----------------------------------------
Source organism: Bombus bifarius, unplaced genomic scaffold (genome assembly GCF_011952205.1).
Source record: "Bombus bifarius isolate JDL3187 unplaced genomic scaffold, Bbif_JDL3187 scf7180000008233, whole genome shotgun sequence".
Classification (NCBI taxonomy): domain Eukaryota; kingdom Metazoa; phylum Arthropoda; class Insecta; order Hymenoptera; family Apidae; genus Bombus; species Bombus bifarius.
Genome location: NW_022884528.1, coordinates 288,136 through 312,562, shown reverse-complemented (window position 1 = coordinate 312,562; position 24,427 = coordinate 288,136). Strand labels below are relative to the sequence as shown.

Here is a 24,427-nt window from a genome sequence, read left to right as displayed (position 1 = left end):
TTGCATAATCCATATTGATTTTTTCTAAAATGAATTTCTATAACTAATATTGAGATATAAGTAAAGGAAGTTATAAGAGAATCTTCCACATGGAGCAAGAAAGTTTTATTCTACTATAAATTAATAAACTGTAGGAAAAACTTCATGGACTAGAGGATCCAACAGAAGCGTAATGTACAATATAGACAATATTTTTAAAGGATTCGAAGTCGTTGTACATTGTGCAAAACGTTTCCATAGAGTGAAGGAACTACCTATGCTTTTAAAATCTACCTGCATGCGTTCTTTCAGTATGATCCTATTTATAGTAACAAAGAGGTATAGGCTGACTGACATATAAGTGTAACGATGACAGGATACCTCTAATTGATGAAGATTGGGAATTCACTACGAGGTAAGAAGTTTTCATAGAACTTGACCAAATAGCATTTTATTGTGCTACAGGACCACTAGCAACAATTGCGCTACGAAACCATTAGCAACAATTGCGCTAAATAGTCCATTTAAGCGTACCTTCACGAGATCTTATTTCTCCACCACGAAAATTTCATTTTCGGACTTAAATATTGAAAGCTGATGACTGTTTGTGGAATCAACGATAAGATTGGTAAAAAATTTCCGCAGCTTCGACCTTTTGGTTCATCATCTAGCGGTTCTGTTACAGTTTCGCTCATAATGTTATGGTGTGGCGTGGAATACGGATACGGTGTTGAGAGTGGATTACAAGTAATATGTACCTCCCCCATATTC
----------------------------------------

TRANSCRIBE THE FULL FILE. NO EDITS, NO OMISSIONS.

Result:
Source organism: Bombus bifarius, unplaced genomic scaffold (genome assembly GCF_011952205.1).
Source record: "Bombus bifarius isolate JDL3187 unplaced genomic scaffold, Bbif_JDL3187 scf7180000008233, whole genome shotgun sequence".
Classification (NCBI taxonomy): domain Eukaryota; kingdom Metazoa; phylum Arthropoda; class Insecta; order Hymenoptera; family Apidae; genus Bombus; species Bombus bifarius.
Genome location: NW_022884528.1, coordinates 288,136 through 312,562, shown reverse-complemented (window position 1 = coordinate 312,562; position 24,427 = coordinate 288,136). Strand labels below are relative to the sequence as shown.

Here is a 24,427-nt window from a genome sequence, read left to right as displayed (position 1 = left end):
TTGCATAATCCATATTGATTTTTTCTAAAATGAATTTCTATAACTAATATTGAGATATAAGTAAAGGAAGTTATAAGAGAATCTTCCACATGGAGCAAGAAAGTTTTATTCTACTATAAATTAATAAACTGTAGGAAAAACTTCATGGACTAGAGGATCCAACAGAAGCGTAATGTACAATATAGACAATATTTTTAAAGGATTCGAAGTCGTTGTACATTGTGCAAAACGTTTCCATAGAGTGAAGGAACTACCTATGCTTTTAAAATCTACCTGCATGCGTTCTTTCAGTATGATCCTATTTATAGTAACAAAGAGGTATAGGCTGACTGACATATAAGTGTAACGATGACAGGATACCTCTAATTGATGAAGATTGGGAATTCACTACGAGGTAAGAAGTTTTCATAGAACTTGACCAAATAGCATTTTATTGTGCTACAGGACCACTAGCAACAATTGCGCTACGAAACCATTAGCAACAATTGCGCTAAATAGTCCATTTAAGCGTACCTTCACGAGATCTTATTTCTCCACCACGAAAATTTCATTTTCGGACTTAAATATTGAAAGCTGATGACTGTTTGTGGAATCAACGATAAGATTGGTAAAAAATTTCCGCAGCTTCGACCTTTTGGTTCATCATCTAGCGGTTCTGTTACAGTTTCGCTCATAATGTTATGGTGTGGCGTGGAATACGGATACGGTGTTGAGAGTGGATTACAAGTAATATGTACCTCCCCCATATTC